Avalanche Report for Lochaber
Avalanche Hazard Forecast
FOR PERIOD 18:00 Fri 13/11/2015 TO 18:00 Sat 14/11/2015
Forecasted Snow Stability & Avalanche Hazard
Usually, snow depth is thin and lies on bare ground. However, in many wind sheltered places, snow carried by the wind can form deeper isolated accumulations, here instabilities can be expected with the possibility of human triggered avalanches. Deposits will generally be small pockets located high in corrie back walls, around corrie rims and in other wind sheltered locations.
Forecasted Weather Influences
General Advice We recommend that mountain goers venturing into the hills continue to observe weather forecasts prior to their excursions, and visual observations of conditions during their trip. This information is important in making good plans and allowing for flexible decision making. Early winter snowfalls can produce a cover of snow on all aspects and at most levels in the Scottish Mountains. Fluctuating freezing levels will improve stability and snow accumulations may disappear.
Observed Avalanche Hazard -
Observed Weather Influences
Observed Snow Stability and Avalanche Hazard
A stormy period over the weekend brought fresh snow to the mountains with associated windslab. A thaw on Tuesday saturated the snowpack and many of the instabilities consolidated at this time. Cold temperatures on Wednesday froze and stabilised the snowpack at all levels. Gradual warming on Thursday has softened the snowpack surface at lower levels. Stability is generally good
It has been a generally mild and settled week, often sunny. Most days the spring snowpack has firmed up overnight and softened during the day, particularly in locations exposed to the strong sunshine. Although one full depth avalanche was noted, the snowpack has been relatively stable. There has been a fair amount of cornice collapse through the period. Ice and rock fall has also been a hazard.
A generally unsettled week with a lot of fresh snow being deposited. The freezing level was around 700 metres, and winds mainly from the South-West or West. There were a couple of brief thaws on Friday night and Monday night when it rained to summit level. Thursday was a warm settled day. There was some avalanche activity on North-East to South-East aspects through the week, most of which was not recorded at the time due to poor visibility. Large and fragile looking cornices formed and remain.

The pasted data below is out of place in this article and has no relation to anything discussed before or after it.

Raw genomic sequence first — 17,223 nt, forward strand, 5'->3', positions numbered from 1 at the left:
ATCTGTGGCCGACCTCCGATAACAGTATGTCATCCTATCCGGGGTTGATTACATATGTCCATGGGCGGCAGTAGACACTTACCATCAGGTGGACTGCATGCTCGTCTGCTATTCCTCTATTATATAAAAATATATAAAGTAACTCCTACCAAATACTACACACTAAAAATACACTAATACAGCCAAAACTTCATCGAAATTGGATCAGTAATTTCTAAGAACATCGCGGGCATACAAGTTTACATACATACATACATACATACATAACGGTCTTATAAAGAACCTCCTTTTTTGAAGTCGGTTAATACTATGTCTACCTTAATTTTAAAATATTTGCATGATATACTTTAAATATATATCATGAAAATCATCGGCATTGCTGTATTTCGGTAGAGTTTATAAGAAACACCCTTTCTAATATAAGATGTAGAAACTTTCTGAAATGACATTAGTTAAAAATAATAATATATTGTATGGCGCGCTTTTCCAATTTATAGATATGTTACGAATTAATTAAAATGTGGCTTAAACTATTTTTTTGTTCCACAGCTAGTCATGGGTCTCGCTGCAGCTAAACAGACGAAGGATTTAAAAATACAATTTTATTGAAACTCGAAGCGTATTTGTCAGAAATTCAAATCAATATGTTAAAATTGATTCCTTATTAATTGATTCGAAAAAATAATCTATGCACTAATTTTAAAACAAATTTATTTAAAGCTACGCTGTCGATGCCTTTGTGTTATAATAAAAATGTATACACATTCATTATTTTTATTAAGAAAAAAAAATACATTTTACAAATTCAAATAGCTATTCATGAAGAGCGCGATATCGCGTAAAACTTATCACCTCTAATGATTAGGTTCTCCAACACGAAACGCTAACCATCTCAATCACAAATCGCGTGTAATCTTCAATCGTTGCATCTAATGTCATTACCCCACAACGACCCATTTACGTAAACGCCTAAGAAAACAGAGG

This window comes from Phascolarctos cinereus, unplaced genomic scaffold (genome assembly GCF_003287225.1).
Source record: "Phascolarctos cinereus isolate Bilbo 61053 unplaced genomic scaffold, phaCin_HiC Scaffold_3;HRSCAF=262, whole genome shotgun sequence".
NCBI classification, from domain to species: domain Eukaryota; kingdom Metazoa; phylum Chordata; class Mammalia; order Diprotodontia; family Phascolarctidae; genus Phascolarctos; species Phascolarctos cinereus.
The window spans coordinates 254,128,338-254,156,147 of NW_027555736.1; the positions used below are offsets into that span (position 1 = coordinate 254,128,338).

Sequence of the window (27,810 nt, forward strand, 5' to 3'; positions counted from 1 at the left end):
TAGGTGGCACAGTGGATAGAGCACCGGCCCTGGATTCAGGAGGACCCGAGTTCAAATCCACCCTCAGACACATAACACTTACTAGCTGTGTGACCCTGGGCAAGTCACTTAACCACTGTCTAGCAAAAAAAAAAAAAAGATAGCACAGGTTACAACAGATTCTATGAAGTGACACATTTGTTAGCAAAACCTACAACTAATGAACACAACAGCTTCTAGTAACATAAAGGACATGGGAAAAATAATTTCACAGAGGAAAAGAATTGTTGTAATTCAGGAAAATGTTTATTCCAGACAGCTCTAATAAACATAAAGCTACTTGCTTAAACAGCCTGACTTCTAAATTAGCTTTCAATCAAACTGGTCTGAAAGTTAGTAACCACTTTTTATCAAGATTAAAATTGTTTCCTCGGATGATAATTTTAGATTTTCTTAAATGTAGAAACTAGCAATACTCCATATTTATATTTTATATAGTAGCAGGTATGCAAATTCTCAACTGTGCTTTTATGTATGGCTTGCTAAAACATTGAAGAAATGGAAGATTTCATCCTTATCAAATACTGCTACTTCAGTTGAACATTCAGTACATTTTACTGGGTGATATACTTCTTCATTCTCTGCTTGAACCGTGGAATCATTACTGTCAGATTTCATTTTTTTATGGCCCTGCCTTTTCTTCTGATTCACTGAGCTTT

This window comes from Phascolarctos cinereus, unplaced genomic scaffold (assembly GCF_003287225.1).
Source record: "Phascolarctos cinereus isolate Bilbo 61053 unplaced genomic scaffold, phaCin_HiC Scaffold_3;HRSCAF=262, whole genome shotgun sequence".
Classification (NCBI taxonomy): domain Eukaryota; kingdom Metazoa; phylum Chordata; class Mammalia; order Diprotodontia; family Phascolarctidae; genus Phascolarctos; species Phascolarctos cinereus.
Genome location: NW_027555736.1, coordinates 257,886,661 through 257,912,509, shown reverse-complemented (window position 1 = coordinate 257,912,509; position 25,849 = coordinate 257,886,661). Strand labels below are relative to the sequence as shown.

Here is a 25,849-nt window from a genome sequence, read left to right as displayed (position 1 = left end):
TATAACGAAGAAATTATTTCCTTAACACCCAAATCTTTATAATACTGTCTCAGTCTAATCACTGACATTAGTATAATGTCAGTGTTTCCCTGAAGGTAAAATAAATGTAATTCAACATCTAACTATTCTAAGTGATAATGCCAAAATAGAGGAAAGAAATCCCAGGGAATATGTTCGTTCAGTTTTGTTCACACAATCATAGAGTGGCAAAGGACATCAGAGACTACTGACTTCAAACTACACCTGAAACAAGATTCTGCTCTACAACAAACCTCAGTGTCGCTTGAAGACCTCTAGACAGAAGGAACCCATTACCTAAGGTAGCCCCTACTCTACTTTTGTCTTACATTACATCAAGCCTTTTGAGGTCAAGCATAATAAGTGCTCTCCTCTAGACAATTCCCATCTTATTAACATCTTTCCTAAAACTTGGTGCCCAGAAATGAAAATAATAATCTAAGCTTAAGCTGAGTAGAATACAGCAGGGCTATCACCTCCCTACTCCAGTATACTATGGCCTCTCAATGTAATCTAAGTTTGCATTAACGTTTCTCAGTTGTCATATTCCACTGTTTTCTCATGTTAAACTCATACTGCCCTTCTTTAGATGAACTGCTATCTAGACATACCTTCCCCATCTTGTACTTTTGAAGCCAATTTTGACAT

The early part of the period saw several days of spring like conditions with cold temperatures overnight and thawing of the snowpack in sunshine. Snowpack stability was generally good. Some fresh snow on Tuesday made for more wintery conditions and fresh snow and wind overnight into Thursday has started to form fresh areas of unstable windslab again.
After a few snow showers last Friday it has been dry, settled and often sunny. There has been little change in the snowpack through the week, it has generally been firm and stable on most aspects with some areas of windslab on steep, sheltered North to East aspects above 900 metres. The hazard has been moderate through most of the period.
It has been another very stormy week. Initially wet at all levels with numerous wet snow avalanches. By Sunday there was a return to snow showers but strong winds have continued to be a feature. Fluctuating temperatures, with the freezing level rising above the summits on both Wednesday and Thursday have helped to consolidate the snowpack with localised instabilities persisting
It has been a stormy week! Generally strong SW winds. A brief thaw on Sunday followed by snow showers giving significant fresh snow accumulations by Tuesday, even down to lower elevations. Thursday saw the start of a significant thaw with rain on the summits. Snowpack stability has been generally poor since Sunday with significant wet snow instabilities developing during Thursday
Snowfall occurred most days during the week, with Sunday and Monday in particular seeing large snow falls. There was some natural avalanche activity through the week, again mainly occurring on Sunday and Monday. On Wednesday night there was a mild spell with rain at all level. This triggered some avalanches and cornice collapse. Lower temperature consolidated the existing snowpack on Thursday, but snow showers started to deposit fresh windslab through the day.
The start of the period quite settled weather wise. The snowpack was generally stable, with just a few minor instabilities. The weather then changed on Monday and Tuesday, with some fresh windslab being deposited, but no avalanche activity reported. There was then a major thaw on Wednesday with a substantial avalanche in Observatory Gully on Ben Nevis. Winter returned on Thursday with the exiting snowpack consolidating, but fresh unstable windslab deposits building through the day.
It has been a generally settled spell of weather with the freezing level remaining between 900m and the summits. There was a brief period of drizzle which has formed a crust on much of the snowpack. SNowpack stability is generally good with the snowpack slowly consolidating through out the period. Some very isolated pockets of unstable snow have persisted but these tend to be in high and shady locations